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Full Moon Feast: Food and the Hunger for…

Full Moon Feast: Food and the Hunger for Connection

by Jessica Prentice

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I admire the ideal that Jessica Prentice is aiming for: a world in which we are able to eat "locally grown, humanely raised foods" prepared via traditional methods. In thirteen chapters, each dealing with a specific kind of food and named after a Native American or other traditional month, Prentice discusses each food, contrasting how it was historically raised and prepared with how we deal with it in our world of large-scale agriculture and convenience foods. She adds bits of her personal history with food and health through the book; a former vegetarian, she eventually began eating meat again, in great part for health reasons. Although she advocates an omnivorous diet, I thought that she was sympathetic to the reasons many people choose vegetarian and vegan diets.

My disagreements with this book are the same ones I have with many books of this type. There is no discussion of how to make this lovely local, organic, minimally processed food available and affordable to people on limited incomes. Prentice advocates consuming raw milk; I am not convinced that just raising cows on grass in open pastures would be enough to make this a safe option. The author seems to have an uncritical acceptance of the writers whom she agrees with, and I wondered if there actually were some flaws in their work that should be looked into. She acknowledges that many of the traditional ways to prepare food take time and effort:"Modern women may not relish the thought of spending six hours grinding grain by hand. But I think we should take seriously the possibility that this kind of work can be deeply satisfying and even be a form of expression for the soul." Actually, I do take this possibility seriously, and would love my cooking to be deeply satisfying. But while Prentice is a professional chef, who presumably wants to spend her days working with food, how does this six-hours-or-more-a-day schedule work for people who want to work in other fields altogether? But despite all this, I think Prentice's vision of a closer tie between food and community makes this book a worthy read. ( )
  Silvernfire | Jul 28, 2012 |
I am awed. Prentice ties it all together: food, culture, agricultural practices, Peak Oil, artificial lighting, yearly cycles, and human health. She challenges some of the current trends in nutrition (vegetarianism, low fat, sugars) while supporting others (pesticide- and antiobitic-free foods, local sourcing). References are provided for many of her assertions. While she quotes from a wide variety of researchers and other authors, she does not necessarily take all their statements as gospel. For example, while frequently referring to Weston Price’s research on the effects of dietary changes on human health, in the final chapter she notes he missed the concurrent changes in those traditional cultures’ lifestyles. Although she brings up serious problems, which other writers have treated as crises, Prentice maintains a positive tone. I greatly appreciate the way she closes each chapter with some wish for us and our lives.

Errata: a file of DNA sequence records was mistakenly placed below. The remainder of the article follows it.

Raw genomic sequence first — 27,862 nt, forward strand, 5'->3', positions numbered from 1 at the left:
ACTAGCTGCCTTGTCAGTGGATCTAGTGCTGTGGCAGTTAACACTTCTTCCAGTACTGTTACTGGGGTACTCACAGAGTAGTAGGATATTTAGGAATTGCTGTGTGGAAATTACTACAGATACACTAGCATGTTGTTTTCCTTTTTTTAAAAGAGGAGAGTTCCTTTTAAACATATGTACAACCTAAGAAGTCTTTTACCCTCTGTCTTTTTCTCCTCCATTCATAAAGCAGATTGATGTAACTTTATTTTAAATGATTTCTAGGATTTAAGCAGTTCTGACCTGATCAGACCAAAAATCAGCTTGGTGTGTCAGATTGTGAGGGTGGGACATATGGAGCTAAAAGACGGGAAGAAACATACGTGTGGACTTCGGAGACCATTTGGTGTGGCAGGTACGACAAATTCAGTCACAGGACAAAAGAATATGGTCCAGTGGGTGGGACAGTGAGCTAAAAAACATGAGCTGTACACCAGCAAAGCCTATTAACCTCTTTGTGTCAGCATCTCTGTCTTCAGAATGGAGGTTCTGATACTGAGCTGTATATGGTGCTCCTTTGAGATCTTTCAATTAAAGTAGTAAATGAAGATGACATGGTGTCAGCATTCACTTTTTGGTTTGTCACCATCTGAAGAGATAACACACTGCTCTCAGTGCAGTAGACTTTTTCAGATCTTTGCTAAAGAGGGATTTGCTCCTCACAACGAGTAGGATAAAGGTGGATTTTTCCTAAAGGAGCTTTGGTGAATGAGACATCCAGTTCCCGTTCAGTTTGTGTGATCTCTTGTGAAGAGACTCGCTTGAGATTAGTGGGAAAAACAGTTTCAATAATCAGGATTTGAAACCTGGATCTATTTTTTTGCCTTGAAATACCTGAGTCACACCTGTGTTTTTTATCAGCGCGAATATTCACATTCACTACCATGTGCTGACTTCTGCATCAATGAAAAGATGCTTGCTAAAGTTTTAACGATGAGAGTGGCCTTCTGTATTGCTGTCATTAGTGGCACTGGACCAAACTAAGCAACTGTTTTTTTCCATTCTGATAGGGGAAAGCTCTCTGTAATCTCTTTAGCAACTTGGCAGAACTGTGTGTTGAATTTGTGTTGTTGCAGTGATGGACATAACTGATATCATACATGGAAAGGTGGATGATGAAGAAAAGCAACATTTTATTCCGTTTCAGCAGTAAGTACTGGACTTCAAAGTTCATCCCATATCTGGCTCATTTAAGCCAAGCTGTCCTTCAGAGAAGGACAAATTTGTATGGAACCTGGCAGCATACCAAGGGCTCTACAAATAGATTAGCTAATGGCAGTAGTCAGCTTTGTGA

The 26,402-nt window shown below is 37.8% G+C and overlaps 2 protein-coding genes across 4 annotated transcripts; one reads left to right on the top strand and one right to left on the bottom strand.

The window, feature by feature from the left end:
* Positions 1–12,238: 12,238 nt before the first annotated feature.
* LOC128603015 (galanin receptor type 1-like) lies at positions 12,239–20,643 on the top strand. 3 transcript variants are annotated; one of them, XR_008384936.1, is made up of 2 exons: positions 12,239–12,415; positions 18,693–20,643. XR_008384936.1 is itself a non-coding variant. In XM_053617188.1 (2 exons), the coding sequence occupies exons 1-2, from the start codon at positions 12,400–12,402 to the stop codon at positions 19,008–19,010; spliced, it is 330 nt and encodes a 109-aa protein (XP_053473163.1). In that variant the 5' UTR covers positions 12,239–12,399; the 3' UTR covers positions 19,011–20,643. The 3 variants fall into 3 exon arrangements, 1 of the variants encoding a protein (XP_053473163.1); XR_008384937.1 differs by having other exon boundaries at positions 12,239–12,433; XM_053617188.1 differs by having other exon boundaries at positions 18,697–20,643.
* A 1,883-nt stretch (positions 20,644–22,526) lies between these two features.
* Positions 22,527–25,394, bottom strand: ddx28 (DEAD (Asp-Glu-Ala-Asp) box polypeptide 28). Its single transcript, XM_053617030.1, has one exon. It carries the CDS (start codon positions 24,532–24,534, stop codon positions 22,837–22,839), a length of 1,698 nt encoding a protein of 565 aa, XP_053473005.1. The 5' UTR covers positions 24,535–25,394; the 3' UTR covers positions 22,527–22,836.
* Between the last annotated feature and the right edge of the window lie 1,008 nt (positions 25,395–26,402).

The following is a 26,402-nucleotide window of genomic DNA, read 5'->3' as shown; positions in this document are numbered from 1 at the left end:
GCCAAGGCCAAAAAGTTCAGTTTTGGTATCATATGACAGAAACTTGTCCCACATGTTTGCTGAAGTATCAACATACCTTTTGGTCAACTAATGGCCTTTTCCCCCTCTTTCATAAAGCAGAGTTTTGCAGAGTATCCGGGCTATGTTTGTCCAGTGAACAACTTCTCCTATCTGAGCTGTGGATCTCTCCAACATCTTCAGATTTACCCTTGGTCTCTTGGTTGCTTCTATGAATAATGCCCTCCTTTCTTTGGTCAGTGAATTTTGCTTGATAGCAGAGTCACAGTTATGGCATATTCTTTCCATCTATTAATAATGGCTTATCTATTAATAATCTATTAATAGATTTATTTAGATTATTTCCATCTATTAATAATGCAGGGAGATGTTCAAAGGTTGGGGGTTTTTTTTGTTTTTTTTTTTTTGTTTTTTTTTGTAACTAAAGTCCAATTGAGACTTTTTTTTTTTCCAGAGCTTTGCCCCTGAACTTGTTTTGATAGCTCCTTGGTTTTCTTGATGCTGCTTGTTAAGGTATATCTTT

My only quarrel with her is her unqualified promotion of fermented foods. She identifies the ways many traditional cultures used fermented or cultured foods, and provides some recipes, yet never mentions the controls necessary to prevent unwanted contamination with spoilage bacteria. Most of her smattering of recipes didn’t seem unique enough to recommend this as a cookbook---in fact, one of her points is that we need to trust our own intuition in cooking—but this book definitely has a place on my shelf for its cohesive synthesis of human’s relationship with food. ( )
  juniperSun | Feb 21, 2011 |
a back to basics book about diet and eating in rhythem with the cycles of the seasons. I highly recommend this to anyone who seeks a healthy, well balanced meal and life. ( )
1 vote ikhaya | Feb 19, 2008 |
A delightful themed cookbook with both recipes and interesting short essays attuned to both local / bioregional sources and global foodways. Veg*ns will find a special thing or two; omnivores will appreciate this book the most. ( )
  RuTemple | May 21, 2007 |
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